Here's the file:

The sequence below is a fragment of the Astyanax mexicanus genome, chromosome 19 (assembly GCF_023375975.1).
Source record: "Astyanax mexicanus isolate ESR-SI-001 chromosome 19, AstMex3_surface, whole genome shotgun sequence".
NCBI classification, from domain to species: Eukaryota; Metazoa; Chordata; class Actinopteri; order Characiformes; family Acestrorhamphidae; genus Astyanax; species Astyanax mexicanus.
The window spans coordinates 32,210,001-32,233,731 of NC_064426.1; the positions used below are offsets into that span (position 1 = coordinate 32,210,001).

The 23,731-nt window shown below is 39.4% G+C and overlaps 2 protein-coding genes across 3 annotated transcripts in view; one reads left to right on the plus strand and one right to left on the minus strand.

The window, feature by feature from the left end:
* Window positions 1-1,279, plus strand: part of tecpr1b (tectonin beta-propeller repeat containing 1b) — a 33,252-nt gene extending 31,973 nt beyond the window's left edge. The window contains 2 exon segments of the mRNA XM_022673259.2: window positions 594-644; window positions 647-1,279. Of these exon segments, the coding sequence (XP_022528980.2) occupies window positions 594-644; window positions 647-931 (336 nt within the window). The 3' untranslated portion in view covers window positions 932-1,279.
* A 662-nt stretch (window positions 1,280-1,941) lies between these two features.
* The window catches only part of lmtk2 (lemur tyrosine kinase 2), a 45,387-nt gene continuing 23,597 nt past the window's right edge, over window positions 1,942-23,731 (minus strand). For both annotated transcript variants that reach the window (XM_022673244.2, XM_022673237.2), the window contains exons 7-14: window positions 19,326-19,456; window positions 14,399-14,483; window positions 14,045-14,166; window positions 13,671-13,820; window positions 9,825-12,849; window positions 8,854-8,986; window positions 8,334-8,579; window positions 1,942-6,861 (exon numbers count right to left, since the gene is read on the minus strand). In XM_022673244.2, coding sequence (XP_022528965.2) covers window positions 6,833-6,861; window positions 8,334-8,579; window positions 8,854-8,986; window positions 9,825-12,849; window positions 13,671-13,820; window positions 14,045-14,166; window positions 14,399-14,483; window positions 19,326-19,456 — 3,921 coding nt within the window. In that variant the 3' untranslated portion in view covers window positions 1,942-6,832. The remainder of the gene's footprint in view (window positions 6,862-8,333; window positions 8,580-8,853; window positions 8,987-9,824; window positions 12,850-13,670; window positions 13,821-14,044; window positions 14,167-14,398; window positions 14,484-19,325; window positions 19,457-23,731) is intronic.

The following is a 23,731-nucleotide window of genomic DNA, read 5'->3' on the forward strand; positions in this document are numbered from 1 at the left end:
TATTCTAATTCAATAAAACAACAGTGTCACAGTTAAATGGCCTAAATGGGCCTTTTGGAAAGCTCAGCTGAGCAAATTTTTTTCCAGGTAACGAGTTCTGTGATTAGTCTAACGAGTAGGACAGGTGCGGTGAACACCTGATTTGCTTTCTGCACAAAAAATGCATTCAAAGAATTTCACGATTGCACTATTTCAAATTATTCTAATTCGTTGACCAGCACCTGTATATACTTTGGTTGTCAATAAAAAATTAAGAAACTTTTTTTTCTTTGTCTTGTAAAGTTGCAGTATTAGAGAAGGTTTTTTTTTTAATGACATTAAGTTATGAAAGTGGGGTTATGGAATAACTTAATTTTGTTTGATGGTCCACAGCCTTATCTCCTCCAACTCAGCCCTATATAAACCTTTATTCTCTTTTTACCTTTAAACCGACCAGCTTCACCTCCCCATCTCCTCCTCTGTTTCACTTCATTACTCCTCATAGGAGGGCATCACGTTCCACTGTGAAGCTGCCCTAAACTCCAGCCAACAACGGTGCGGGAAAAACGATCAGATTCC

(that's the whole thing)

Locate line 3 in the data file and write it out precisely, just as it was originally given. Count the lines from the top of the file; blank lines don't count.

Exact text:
NCBI classification, from domain to species: Eukaryota; Metazoa; Chordata; class Actinopteri; order Characiformes; family Acestrorhamphidae; genus Astyanax; species Astyanax mexicanus.